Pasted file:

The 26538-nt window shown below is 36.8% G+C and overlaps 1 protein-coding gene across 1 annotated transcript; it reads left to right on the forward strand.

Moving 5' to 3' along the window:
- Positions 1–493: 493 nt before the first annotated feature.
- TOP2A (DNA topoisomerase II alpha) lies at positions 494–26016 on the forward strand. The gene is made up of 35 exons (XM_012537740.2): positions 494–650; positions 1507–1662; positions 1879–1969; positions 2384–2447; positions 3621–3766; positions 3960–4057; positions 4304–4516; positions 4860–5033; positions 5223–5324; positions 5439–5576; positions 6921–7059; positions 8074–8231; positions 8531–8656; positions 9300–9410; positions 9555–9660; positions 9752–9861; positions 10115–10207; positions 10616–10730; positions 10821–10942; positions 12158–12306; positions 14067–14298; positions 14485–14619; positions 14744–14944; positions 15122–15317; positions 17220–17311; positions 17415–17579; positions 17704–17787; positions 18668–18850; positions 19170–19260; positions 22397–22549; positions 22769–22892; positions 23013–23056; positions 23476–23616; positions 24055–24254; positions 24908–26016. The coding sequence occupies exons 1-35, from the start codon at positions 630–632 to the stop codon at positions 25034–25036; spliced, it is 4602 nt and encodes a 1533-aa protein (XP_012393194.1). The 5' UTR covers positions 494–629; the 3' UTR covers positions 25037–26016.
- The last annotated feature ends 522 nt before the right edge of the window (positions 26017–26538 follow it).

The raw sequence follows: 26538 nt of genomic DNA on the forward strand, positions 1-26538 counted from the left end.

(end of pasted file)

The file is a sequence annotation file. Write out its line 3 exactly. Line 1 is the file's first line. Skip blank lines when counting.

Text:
- Positions 1–493: 493 nt before the first annotated feature.